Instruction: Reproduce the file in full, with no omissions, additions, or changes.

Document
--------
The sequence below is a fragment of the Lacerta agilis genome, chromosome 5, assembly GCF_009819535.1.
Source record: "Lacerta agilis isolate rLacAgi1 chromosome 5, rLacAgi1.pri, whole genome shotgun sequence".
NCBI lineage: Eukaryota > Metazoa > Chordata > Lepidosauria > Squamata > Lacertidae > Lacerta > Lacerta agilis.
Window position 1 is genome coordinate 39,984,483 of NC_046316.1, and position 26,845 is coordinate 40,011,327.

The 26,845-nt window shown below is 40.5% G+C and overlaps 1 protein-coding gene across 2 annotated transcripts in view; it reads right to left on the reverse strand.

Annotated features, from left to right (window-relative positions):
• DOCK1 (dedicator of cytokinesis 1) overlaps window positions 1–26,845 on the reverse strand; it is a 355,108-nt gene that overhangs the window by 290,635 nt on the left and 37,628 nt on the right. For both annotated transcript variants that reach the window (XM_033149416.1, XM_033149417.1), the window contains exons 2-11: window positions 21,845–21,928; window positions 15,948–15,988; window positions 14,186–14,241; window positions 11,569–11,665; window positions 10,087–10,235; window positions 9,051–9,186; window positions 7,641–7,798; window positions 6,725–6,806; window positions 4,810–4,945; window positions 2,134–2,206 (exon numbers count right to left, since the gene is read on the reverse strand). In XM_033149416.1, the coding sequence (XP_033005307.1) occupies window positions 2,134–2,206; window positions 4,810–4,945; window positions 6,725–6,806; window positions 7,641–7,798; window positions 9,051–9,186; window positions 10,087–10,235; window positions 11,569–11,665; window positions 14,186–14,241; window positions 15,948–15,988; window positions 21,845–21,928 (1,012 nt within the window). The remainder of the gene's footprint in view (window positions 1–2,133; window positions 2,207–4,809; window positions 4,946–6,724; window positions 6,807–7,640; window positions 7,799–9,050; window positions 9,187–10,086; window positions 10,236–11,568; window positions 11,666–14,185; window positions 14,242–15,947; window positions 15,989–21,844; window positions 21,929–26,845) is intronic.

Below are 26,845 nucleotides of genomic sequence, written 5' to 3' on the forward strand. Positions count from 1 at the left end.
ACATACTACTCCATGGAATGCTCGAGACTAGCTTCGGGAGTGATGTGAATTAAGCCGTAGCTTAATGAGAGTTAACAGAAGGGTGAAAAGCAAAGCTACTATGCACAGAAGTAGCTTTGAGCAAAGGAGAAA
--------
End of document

The sequence below is a fragment of the Lacerta agilis genome, chromosome 5, assembly GCF_009819535.1.
Source record: "Lacerta agilis isolate rLacAgi1 chromosome 5, rLacAgi1.pri, whole genome shotgun sequence".
NCBI lineage: Eukaryota > Metazoa > Chordata > Lepidosauria > Squamata > Lacertidae > Lacerta > Lacerta agilis.
Window position 1 is genome coordinate 39,984,483 of NC_046316.1, and position 26,845 is coordinate 40,011,327.

The 26,845-nt window shown below is 40.5% G+C and overlaps 1 protein-coding gene across 2 annotated transcripts in view; it reads right to left on the reverse strand.

Annotated features, from left to right (window-relative positions):
• DOCK1 (dedicator of cytokinesis 1) overlaps window positions 1–26,845 on the reverse strand; it is a 355,108-nt gene that overhangs the window by 290,635 nt on the left and 37,628 nt on the right. For both annotated transcript variants that reach the window (XM_033149416.1, XM_033149417.1), the window contains exons 2-11: window positions 21,845–21,928; window positions 15,948–15,988; window positions 14,186–14,241; window positions 11,569–11,665; window positions 10,087–10,235; window positions 9,051–9,186; window positions 7,641–7,798; window positions 6,725–6,806; window positions 4,810–4,945; window positions 2,134–2,206 (exon numbers count right to left, since the gene is read on the reverse strand). In XM_033149416.1, the coding sequence (XP_033005307.1) occupies window positions 2,134–2,206; window positions 4,810–4,945; window positions 6,725–6,806; window positions 7,641–7,798; window positions 9,051–9,186; window positions 10,087–10,235; window positions 11,569–11,665; window positions 14,186–14,241; window positions 15,948–15,988; window positions 21,845–21,928 (1,012 nt within the window). The remainder of the gene's footprint in view (window positions 1–2,133; window positions 2,207–4,809; window positions 4,946–6,724; window positions 6,807–7,640; window positions 7,799–9,050; window positions 9,187–10,086; window positions 10,236–11,568; window positions 11,666–14,185; window positions 14,242–15,947; window positions 15,989–21,844; window positions 21,929–26,845) is intronic.

Below are 26,845 nucleotides of genomic sequence, written 5' to 3' on the forward strand. Positions count from 1 at the left end.
ACATACTACTCCATGGAATGCTCGAGACTAGCTTCGGGAGTGATGTGAATTAAGCCGTAGCTTAATGAGAGTTAACAGAAGGGTGAAAAGCAAAGCTACTATGCACAGAAGTAGCTTTGAGCAAAGGAGAAA